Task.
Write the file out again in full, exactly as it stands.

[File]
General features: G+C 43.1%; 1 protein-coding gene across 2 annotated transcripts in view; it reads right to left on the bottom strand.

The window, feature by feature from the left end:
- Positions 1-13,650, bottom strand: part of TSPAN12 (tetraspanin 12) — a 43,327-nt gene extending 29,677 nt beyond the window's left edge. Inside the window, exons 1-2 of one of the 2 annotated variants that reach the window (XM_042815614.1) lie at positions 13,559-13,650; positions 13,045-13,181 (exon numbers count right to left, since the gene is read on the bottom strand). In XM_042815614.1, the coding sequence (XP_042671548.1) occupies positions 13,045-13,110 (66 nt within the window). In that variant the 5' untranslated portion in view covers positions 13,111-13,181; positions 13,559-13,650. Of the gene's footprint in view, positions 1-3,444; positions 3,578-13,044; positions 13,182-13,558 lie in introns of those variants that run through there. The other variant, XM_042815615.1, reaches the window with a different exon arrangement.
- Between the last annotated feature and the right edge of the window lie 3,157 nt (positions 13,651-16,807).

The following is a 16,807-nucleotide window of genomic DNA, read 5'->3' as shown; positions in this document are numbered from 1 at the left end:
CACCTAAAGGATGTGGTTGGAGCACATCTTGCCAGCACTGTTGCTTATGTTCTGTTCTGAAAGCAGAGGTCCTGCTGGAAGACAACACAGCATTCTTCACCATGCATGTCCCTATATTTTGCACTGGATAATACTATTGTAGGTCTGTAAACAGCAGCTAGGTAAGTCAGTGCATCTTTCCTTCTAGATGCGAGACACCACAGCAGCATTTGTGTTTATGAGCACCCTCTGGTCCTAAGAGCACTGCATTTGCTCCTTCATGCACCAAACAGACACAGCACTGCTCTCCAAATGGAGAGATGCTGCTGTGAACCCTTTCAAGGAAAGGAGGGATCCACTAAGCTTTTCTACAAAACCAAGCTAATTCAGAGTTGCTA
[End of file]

General features: G+C 43.1%; 1 protein-coding gene across 2 annotated transcripts in view; it reads right to left on the bottom strand.

The window, feature by feature from the left end:
- Positions 1-13,650, bottom strand: part of TSPAN12 (tetraspanin 12) — a 43,327-nt gene extending 29,677 nt beyond the window's left edge. Inside the window, exons 1-2 of one of the 2 annotated variants that reach the window (XM_042815614.1) lie at positions 13,559-13,650; positions 13,045-13,181 (exon numbers count right to left, since the gene is read on the bottom strand). In XM_042815614.1, the coding sequence (XP_042671548.1) occupies positions 13,045-13,110 (66 nt within the window). In that variant the 5' untranslated portion in view covers positions 13,111-13,181; positions 13,559-13,650. Of the gene's footprint in view, positions 1-3,444; positions 3,578-13,044; positions 13,182-13,558 lie in introns of those variants that run through there. The other variant, XM_042815615.1, reaches the window with a different exon arrangement.
- Between the last annotated feature and the right edge of the window lie 3,157 nt (positions 13,651-16,807).

The following is a 16,807-nucleotide window of genomic DNA, read 5'->3' as shown; positions in this document are numbered from 1 at the left end:
CACCTAAAGGATGTGGTTGGAGCACATCTTGCCAGCACTGTTGCTTATGTTCTGTTCTGAAAGCAGAGGTCCTGCTGGAAGACAACACAGCATTCTTCACCATGCATGTCCCTATATTTTGCACTGGATAATACTATTGTAGGTCTGTAAACAGCAGCTAGGTAAGTCAGTGCATCTTTCCTTCTAGATGCGAGACACCACAGCAGCATTTGTGTTTATGAGCACCCTCTGGTCCTAAGAGCACTGCATTTGCTCCTTCATGCACCAAACAGACACAGCACTGCTCTCCAAATGGAGAGATGCTGCTGTGAACCCTTTCAAGGAAAGGAGGGATCCACTAAGCTTTTCTACAAAACCAAGCTAATTCAGAGTTGCTA